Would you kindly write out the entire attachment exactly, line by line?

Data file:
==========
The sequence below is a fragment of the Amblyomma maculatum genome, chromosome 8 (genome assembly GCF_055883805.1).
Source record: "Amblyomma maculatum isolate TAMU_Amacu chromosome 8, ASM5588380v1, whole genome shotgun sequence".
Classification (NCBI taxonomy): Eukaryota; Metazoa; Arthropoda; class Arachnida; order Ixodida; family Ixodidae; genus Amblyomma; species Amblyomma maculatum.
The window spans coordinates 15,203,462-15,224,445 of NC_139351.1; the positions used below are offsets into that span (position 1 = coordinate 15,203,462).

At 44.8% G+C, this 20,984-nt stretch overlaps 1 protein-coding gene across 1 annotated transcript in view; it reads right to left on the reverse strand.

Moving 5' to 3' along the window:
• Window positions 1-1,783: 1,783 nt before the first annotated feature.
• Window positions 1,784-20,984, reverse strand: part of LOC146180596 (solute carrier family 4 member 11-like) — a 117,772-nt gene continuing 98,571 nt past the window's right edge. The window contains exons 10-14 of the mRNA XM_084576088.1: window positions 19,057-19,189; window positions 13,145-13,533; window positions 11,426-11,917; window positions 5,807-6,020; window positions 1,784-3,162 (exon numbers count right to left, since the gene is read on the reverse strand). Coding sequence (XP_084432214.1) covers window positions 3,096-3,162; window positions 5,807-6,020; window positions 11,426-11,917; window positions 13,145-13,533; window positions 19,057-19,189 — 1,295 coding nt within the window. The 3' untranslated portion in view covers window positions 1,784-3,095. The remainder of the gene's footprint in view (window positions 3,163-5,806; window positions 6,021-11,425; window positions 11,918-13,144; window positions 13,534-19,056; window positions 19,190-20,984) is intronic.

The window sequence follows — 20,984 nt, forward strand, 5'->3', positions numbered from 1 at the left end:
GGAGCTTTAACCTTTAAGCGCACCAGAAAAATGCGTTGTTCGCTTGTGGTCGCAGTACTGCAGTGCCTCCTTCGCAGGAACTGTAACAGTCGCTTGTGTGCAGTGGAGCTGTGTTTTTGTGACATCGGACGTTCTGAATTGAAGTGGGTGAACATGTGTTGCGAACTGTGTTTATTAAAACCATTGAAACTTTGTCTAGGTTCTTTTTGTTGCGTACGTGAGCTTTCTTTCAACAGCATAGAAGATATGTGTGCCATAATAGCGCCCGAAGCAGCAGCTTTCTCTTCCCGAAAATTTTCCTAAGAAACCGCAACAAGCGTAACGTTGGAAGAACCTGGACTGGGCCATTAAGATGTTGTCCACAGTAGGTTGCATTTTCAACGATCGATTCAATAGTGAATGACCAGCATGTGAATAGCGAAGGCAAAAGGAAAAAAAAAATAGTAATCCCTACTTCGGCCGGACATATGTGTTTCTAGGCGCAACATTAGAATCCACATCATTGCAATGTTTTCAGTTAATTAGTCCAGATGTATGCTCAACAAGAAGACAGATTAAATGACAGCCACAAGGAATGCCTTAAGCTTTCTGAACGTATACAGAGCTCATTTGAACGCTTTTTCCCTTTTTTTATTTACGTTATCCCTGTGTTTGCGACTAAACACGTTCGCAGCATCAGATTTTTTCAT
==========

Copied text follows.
The sequence below is a fragment of the Amblyomma maculatum genome, chromosome 8 (genome assembly GCF_055883805.1).
Source record: "Amblyomma maculatum isolate TAMU_Amacu chromosome 8, ASM5588380v1, whole genome shotgun sequence".
Classification (NCBI taxonomy): Eukaryota; Metazoa; Arthropoda; class Arachnida; order Ixodida; family Ixodidae; genus Amblyomma; species Amblyomma maculatum.
The window spans coordinates 15,203,462-15,224,445 of NC_139351.1; the positions used below are offsets into that span (position 1 = coordinate 15,203,462).

At 44.8% G+C, this 20,984-nt stretch overlaps 1 protein-coding gene across 1 annotated transcript in view; it reads right to left on the reverse strand.

Moving 5' to 3' along the window:
• Window positions 1-1,783: 1,783 nt before the first annotated feature.
• Window positions 1,784-20,984, reverse strand: part of LOC146180596 (solute carrier family 4 member 11-like) — a 117,772-nt gene continuing 98,571 nt past the window's right edge. The window contains exons 10-14 of the mRNA XM_084576088.1: window positions 19,057-19,189; window positions 13,145-13,533; window positions 11,426-11,917; window positions 5,807-6,020; window positions 1,784-3,162 (exon numbers count right to left, since the gene is read on the reverse strand). Coding sequence (XP_084432214.1) covers window positions 3,096-3,162; window positions 5,807-6,020; window positions 11,426-11,917; window positions 13,145-13,533; window positions 19,057-19,189 — 1,295 coding nt within the window. The 3' untranslated portion in view covers window positions 1,784-3,095. The remainder of the gene's footprint in view (window positions 3,163-5,806; window positions 6,021-11,425; window positions 11,918-13,144; window positions 13,534-19,056; window positions 19,190-20,984) is intronic.

The window sequence follows — 20,984 nt, forward strand, 5'->3', positions numbered from 1 at the left end:
GGAGCTTTAACCTTTAAGCGCACCAGAAAAATGCGTTGTTCGCTTGTGGTCGCAGTACTGCAGTGCCTCCTTCGCAGGAACTGTAACAGTCGCTTGTGTGCAGTGGAGCTGTGTTTTTGTGACATCGGACGTTCTGAATTGAAGTGGGTGAACATGTGTTGCGAACTGTGTTTATTAAAACCATTGAAACTTTGTCTAGGTTCTTTTTGTTGCGTACGTGAGCTTTCTTTCAACAGCATAGAAGATATGTGTGCCATAATAGCGCCCGAAGCAGCAGCTTTCTCTTCCCGAAAATTTTCCTAAGAAACCGCAACAAGCGTAACGTTGGAAGAACCTGGACTGGGCCATTAAGATGTTGTCCACAGTAGGTTGCATTTTCAACGATCGATTCAATAGTGAATGACCAGCATGTGAATAGCGAAGGCAAAAGGAAAAAAAAAATAGTAATCCCTACTTCGGCCGGACATATGTGTTTCTAGGCGCAACATTAGAATCCACATCATTGCAATGTTTTCAGTTAATTAGTCCAGATGTATGCTCAACAAGAAGACAGATTAAATGACAGCCACAAGGAATGCCTTAAGCTTTCTGAACGTATACAGAGCTCATTTGAACGCTTTTTCCCTTTTTTTATTTACGTTATCCCTGTGTTTGCGACTAAACACGTTCGCAGCATCAGATTTTTTCAT